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Documented exogenous progesterone hypersensitivity related to the use of combined oral contraceptive
  1. Natalia Chamorro-Pareja1,
  2. Ismael Carrillo-Martin2,
  3. Daniela Andrea Haehn3 and
  4. Alexei Gonzalez-Estrada1
  1. 1 Division of Pulmonary, Allergy and Sleep Medicine, Department of Medicine, Mayo Clinic, Jacksonville, FL, USA
  2. 2 Internal Medicine, Mayo Clinic’s Campus in Florida, Jacksonville, FL, USA
  3. 3 Anesthesia and Perioperative Medicine, Mayo Clinic, Jacksonville, FL, USA
  1. Correspondence to Dr Alexei Gonzalez-Estrada, gonzalez.alexei{at}mayo.edu

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Description

An 18-year-old woman with medical history of asthma reported a maculopapular non-pruritic rash on her neck and chest, throat closing sensation and chest tightness after 6 weeks of treatment with a combined oral contraceptive pill (OCP) ordered by her gynaecologist. The medication contained ferrous fumarate, ethinyl estradiol, and norethindrone acetate. Symptoms resolved within 3 days of discontinuation of the OCP and treatment with diphenhydramine.

At evaluation, physical exam ination was noncontributory. There was no evidence of eosinophilia on laboratory work up. Skin testing for the different components of the medication was performed with previous reported non-irritant concentrations1 (skin prick testing (SPT) and intradermal (ID)): progesterone 50 mg/mL (SPT undiluted; ID 1: 10 000, 1: 1000, 1: 100), estradiol 25 mg/mL (SPT undiluted; ID 1: 10 000, 1: 1000, 1: 100), ferrous sulfate 60 mg/mL (SPT undiluted; ID 1: 1000, 1: 100, 1: 10) and OCP dissolved in 1 mL (SPT undiluted; ID 1: 1000, 1: 100, 1: 10). Both progesterone and estradiol were diluted in olive oil based on a previous report by Foer et al. 1 Ferrous sulfate and the OCP were diluted in human serum albumin (H SA) and filtered through a 0.22  µm filter. Histamine diphosphate 1  mg/mL and H SA were used as positive and negative controls, respectively.

Skin testing was positive for progesterone (ID (0.005 mg/mL)), ferrous fumarate (ID (6 mg/mL)) and combined OCP (ID (pill dissolved in 1 mL); figure 1). The patient was advised to avoid these medications and use estrogen-only contraceptive methods. The patient has been symptom-free since she suspended the combined OCP. Four months later, the patient was required to start iron replacement therapy due to anaemia. An open oral graded challenge to iron-containing multivitamin was performed without adverse reactions.

Figure 1

Testing for the different components of the medication. Positive progesterone testing (10 mm×no flare), ferrous (11.5×17.5 mm) and diluted OCP (6×12.5 mm) with a positive histamine control (10×25 mm). Negative oestrogen and negative control. HSA, human serum albumin; OCP, oral contraceptive pill.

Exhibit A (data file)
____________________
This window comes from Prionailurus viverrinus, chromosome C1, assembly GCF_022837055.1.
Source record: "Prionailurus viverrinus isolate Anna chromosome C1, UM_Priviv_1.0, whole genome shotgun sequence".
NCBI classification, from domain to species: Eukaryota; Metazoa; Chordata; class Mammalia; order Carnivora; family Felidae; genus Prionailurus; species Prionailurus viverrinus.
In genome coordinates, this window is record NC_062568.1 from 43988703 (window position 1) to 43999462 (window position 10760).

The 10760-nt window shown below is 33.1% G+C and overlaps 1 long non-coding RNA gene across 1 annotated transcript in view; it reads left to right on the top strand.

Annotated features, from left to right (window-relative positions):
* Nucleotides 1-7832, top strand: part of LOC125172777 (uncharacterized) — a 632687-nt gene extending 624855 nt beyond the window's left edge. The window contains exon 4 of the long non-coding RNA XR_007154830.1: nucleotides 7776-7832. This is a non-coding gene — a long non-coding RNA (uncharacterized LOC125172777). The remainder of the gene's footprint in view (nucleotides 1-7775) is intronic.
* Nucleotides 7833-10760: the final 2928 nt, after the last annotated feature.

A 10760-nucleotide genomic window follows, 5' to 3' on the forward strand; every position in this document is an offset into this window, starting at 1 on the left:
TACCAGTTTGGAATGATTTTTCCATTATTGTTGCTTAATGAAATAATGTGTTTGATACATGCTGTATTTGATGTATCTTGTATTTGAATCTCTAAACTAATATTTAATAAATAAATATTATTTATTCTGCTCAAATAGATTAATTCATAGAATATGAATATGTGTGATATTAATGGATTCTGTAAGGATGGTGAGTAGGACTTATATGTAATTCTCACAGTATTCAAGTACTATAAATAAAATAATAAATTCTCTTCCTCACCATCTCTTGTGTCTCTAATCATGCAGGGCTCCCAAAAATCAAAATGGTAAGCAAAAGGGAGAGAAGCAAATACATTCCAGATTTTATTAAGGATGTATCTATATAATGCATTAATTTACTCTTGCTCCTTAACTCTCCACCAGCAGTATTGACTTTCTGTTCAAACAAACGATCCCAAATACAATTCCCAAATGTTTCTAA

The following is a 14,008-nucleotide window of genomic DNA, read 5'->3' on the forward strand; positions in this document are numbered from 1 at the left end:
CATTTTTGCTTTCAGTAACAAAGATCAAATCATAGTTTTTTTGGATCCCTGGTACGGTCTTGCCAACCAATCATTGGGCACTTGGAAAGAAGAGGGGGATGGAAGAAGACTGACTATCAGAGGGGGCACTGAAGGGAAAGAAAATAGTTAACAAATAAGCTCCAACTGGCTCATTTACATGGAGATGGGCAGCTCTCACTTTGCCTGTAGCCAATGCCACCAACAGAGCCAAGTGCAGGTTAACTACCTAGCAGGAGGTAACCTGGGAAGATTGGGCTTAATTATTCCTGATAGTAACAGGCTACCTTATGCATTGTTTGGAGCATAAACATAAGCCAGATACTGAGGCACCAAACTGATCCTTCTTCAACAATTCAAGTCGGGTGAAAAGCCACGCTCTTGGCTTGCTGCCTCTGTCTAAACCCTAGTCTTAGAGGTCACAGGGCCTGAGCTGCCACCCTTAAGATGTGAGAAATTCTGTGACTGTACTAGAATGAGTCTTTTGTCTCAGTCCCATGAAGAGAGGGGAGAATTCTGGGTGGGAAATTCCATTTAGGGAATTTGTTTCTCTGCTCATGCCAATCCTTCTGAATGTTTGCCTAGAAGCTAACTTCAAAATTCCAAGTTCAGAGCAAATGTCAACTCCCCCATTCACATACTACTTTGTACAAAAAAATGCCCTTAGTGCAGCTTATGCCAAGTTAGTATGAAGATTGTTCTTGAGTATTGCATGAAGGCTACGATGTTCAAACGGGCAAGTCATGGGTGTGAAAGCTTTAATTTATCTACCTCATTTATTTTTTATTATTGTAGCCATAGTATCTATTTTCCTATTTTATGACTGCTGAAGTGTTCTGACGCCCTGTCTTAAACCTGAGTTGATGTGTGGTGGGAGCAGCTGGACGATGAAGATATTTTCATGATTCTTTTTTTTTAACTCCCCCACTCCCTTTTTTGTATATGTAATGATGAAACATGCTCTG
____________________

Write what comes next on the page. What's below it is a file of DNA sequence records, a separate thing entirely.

Progesterone hypersensitivity (PH) is a rare condition that occurs in women of childbearing age.2 It has a diverse clinical presentation with symptoms including rash, urticaria with or without angioedema, wheezing, shortness of breath and anaphylaxis but can also present with erythema multiforme, fixed drug eruption and vesicular and bullous eruptions.3 PH can be secondary to endogenous or exogenous sources of progesterone. Exogenous sources of progesterone include oral and implantable contraceptives, long-acting depot preparations, emergency contraception and intrauterine devices; they are an important and growing consideration in diagnosing PH, especially with the increasing use in contraceptive methods and in vitro fertilisation (IVF).1

While it is more common to develop hypersensitivity reactions after IVF, considering the high levels of progesterone required, reactions to OCPs are more uncommon in view of the lower progesterone doses they contain. OCPs are usually found to be the primary source of exposure to progesterone in patients with endogenous PH. In a report of 24 PH cases, 58% of the patients presented symptoms after previous exposure to exogenous progesterone, and 25% were specifically secondary to OCP exposure.1

Diagnosing PH may be challenging due to its diverse clinical presentation. In this case, the diagnosis was based on the correlation of symptoms with the use of an OCP and was confirmed with skin testing. A positive skin test proofs the sensitivity to progesterone, but a negative result does not rule out the diagnosis. Immunological tests such as progesterone-specific IgE or basophil activation testing are possible diagnostic tests, which need to be studied further.

Learning points

  • Exogenous sources of progesterone are an increasing cause of progesterone hypersensitivity.

  • Oral contraceptive pills are usually found to be the primary source of exposure to progesterone in patients with exoogenous progesterone hypersensitivity.

  • Diagnosing progesterone hypersensitivity may be challenging, but the combination of clinical history with a positive skin testing confirms the diagnosis.

References

Footnotes

  • Contributors NC-P contributed to conception and design, analysed and interpreted the data and prepared the manuscript. IC-M contributed to conception and design, analysed and interpreted the data and prepared and critically revised the manuscript. DAH analysed and interpreted the data and prepared the manuscript. AG-E contributed to conception and design, did supervision, analysed and interpreted the data and prepared and critically revised the manuscript.

  • Funding The authors have not declared a specific grant for this research from any funding agency in the public, commercial or not-for-profit sectors.

  • Competing interests None declared.

  • Provenance and peer review Not commissioned; externally peer reviewed.

  • Patient consent for publication Obtained.

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